From Wikipedia, the free encyclopedia
Jump to navigation Jump to search
KWHY-TV 22 (2018 Horizontal).svg
BrandingCanal 22 Los Angeles
Affiliations22.1: Spanish Independent (1989–2012 and since 2016)
22.2: Azteca América
22.3: Spanish Infomercials
TV: Radio:
First air date
March 29, 1965 (57 years ago) (1965-03-29)
Former call signs
KIIX (1962–1964)
KPOL-TV (1965–1966)
Former channel number(s)
22 (UHF, 1962–2009)
42 (UHF, 2002–2019)
African American Ind. (1962–1964)
English Ind. (1965–1999; secondary after 1989)
MundoFox/MundoMax (2012–2016)
Call sign meaning
WHY (a question prefix)
Technical information
Licensing authority
Facility ID26231
ERP35 kW
HAAT894.1 m (2,933 ft)
Transmitter coordinates34°12′47.9″N 118°3′44.3″W / 34.213306°N 118.062306°W / 34.213306; -118.062306Coordinates: 34°12′47.9″N 118°3′44.3″W / 34.213306°N 118.062306°W / 34.213306; -118.062306
Translator(s)KSBT-LD 32 Santa Barbara
K46GF 46 Santa Maria
K47GD 47 San Luis Obispo
Public license information

KWHY-TV (channel 22) is a Spanish-language independent television station in Los Angeles, California, United States. It is owned by Meruelo Broadcasting alongside Garden Grove–licensed KBEH (channel 63); the two stations share RF channel 4 under a channel sharing agreement. KWHY and KBEH share studios on West Pico Boulevard in the Mid-City section of Los Angeles and transmitter facilities atop Mount Wilson.


Early years as KBIC-TV, KIIX and KPOL-TV[edit]

On June 19, 1952, John Poole, owner of radio station KBIG (740 AM), filed for a construction permit for a new television station on channel 22 in Los Angeles, which was granted as KPIK on December 20, 1952.[1] It was stated in February that KPIK would debut that fall.[2] Poole announced that the facility, with an effective radiated power of 540,000 watts, would be the most powerful in the country.[3] Construction began in March on a new facility atop Mount Wilson which was proposed to house the UHF television stations proposed for channels 22, 28 and 34 in Los Angeles.[4] The call letters were changed to KBIC-TV, previously housed on the Poole construction permit for channel 46 at Sacramento,[5] on November 10, 1953.[1] KBIC-TV did transmit a test image in 1954, but it never entered program service.[3]

The channel 22 construction permit languished until it was sold in 1962 to the Central Broadcasting Corporation of California for $180,000; the Federal Communications Commission (FCC) approved the sale in January 1963.[6] On January 25, 1963, the call letters were changed to KIIX (pronounced "kicks"), which proceeded to announce that it would aim its programming at the African American community, as the second station of its kind after WOOK-TV in Washington, D.C.[7] Central established studios at 2330 W. Washington Blvd., a former car dealership where the showroom floor became a studio,[8] and set a program schedule of seven hours a day including kids, teenage and news shows.[7] On March 25, KIIX at last entered program service, more than a decade after the original grant of the construction permit to Poole and 20 days after WOOK-TV launched.[3] 30-year-old Larry McCormick, who had held down morning drive at KGFJ (1230 AM),[3] worked at channel 22, hosting "KIIXville", a daily music hour; Los Angeles Rams players Dick Bass and Pervis Atkins covered sports.[8] Three quarters of the station's staff was black.[8]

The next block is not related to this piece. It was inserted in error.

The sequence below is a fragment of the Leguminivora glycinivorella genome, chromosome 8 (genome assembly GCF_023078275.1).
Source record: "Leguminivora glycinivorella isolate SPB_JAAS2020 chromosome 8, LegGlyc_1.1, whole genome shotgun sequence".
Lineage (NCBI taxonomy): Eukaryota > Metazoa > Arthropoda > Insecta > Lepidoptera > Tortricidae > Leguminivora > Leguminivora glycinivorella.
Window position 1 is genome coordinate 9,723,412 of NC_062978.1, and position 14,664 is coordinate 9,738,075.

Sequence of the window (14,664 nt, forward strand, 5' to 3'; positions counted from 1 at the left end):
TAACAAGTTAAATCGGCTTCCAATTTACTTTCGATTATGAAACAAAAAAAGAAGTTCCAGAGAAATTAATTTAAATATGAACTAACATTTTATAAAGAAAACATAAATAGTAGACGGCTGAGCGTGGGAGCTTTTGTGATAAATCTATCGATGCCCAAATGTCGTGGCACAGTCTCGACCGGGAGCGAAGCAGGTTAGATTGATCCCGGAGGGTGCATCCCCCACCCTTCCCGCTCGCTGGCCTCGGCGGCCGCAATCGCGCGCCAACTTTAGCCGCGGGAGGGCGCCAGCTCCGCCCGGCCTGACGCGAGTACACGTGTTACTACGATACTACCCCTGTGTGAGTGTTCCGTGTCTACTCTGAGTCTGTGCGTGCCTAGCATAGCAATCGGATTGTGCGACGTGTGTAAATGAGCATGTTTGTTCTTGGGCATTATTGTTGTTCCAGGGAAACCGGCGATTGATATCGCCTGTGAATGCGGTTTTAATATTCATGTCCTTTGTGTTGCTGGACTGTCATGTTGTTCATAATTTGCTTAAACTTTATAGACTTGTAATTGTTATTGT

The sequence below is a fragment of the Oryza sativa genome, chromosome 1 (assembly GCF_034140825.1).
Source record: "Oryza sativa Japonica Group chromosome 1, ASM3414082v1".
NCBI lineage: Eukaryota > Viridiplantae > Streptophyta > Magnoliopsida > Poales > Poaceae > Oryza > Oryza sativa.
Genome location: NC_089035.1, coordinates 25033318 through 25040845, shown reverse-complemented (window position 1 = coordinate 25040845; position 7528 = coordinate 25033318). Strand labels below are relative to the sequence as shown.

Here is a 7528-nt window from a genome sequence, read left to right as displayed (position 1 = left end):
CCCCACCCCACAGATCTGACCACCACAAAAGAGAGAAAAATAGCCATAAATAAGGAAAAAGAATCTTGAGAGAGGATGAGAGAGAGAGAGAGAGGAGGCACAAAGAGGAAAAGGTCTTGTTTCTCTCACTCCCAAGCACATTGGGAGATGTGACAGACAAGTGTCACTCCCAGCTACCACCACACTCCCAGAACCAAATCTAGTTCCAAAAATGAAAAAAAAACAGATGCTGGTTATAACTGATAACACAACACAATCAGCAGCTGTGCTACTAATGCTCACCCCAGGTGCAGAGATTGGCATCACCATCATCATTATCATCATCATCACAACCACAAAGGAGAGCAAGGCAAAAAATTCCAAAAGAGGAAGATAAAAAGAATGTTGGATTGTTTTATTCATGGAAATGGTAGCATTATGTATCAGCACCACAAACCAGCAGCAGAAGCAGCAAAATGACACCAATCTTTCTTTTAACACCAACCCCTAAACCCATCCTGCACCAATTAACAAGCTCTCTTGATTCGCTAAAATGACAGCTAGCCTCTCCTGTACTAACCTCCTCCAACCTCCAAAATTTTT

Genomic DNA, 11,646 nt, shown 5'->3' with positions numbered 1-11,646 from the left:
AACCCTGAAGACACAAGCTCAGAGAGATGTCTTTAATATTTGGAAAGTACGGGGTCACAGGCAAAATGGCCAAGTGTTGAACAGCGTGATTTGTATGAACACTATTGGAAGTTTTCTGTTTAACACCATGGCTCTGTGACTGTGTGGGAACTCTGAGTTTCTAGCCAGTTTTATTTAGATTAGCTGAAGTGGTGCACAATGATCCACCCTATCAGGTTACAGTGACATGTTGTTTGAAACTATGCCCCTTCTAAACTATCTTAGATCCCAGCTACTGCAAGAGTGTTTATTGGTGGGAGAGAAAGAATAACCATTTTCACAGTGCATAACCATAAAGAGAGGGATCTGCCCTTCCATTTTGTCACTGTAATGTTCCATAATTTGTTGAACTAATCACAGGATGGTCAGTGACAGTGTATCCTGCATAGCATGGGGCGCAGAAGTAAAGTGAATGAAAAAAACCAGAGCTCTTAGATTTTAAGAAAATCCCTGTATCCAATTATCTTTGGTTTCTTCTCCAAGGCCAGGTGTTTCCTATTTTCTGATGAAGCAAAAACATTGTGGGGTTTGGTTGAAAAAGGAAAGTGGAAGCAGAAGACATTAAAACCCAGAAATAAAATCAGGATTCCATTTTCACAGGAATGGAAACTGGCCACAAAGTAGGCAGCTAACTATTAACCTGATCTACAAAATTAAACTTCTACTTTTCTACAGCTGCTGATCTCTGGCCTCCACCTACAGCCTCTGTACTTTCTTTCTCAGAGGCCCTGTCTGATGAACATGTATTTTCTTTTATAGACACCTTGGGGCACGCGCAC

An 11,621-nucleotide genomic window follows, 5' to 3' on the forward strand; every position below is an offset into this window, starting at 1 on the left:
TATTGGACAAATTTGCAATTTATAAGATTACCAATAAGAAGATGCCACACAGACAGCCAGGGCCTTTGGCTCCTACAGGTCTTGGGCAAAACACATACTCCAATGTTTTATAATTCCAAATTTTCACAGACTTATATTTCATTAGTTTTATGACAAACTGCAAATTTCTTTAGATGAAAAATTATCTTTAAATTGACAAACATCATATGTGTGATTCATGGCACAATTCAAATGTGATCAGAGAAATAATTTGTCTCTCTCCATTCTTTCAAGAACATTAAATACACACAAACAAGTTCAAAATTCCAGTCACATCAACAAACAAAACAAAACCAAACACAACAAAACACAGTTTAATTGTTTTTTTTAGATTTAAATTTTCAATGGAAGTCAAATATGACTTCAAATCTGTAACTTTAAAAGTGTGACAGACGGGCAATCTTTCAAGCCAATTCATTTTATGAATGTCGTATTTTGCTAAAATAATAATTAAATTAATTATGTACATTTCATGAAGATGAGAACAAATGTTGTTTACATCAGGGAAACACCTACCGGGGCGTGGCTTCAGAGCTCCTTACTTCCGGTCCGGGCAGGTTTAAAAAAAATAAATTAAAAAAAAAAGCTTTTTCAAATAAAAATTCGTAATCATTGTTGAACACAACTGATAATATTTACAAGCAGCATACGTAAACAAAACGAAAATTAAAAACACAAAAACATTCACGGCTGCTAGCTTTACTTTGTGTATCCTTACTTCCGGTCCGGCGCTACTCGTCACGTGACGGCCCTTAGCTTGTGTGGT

KIIX had an ambitious start, but it showed signs of financial distress within months. On August 1, it axed much of its live programming and fired 35 staff, a significant change for a station that once produced all but 30 minutes of its six-hour broadcast day live; instead, KIIX would run two hours of films a day to maintain its license.[9] Los Angeles fire commissioner Fred Kline urged the city council to buy KIIX, valued at $485,000 in mostly equipment, for use as an emergency broadcast outlet and even to broadcast criminal lineups instead of having victims drive to police headquarters.[10] Relief would not come until 1964, when the Coast Television Broadcasting Corporation, sister to the Coast Radio Broadcasting Corporation and its KPOL (1540 AM), acquired the station for a total of $205,000 in cash consideration and assumption of notes.[11]

After being off the air since September 1964, channel 22 returned under its new ownership March 29, 1965—delayed from a planned March 1 start—as KPOL-TV, primarily broadcasting older filmed programming; the station was notable for running a limited commercial inventory, with breaks every 15 minutes during movies and no tobacco or alcohol advertising.[12][13]

Becoming KWHY-TV[edit]

The Capital Cities Broadcasting Company acquired KPOL radio and television in 1966 and immediately spun off the television station to Coast stockholders, including KPOL general manager Frederick Custer and channel 22 program director Robertson Scott, for $400,000.[14] The call letters were changed to KWHY-TV on August 15.[1] On November 14, channel 22 would debut a program that would become a fixture for 35 years: an eight-hour program of stock market coverage, from the opening bell of the New York Stock Exchange to the closing bell of the Pacific Coast Stock Exchange.[15] Prior to the launch of the stock market program, the station was not broadcasting during the day.[16] By 1969, The Stock Market Observer, produced by Scantlin Electronics of Los Angeles, aired in four cities.[17] On weeknights, channel 22 showed Spanish-language fare, and weekends included shows in Korean, Japanese and Chinese.[18]

Coast reached a deal to sell KWHY-TV to Zenith Electronics in 1971; channel 22 would have served as the Los Angeles-area outlet for its Phonevision pay television system.[19] The sale application was dismissed the next year.[1]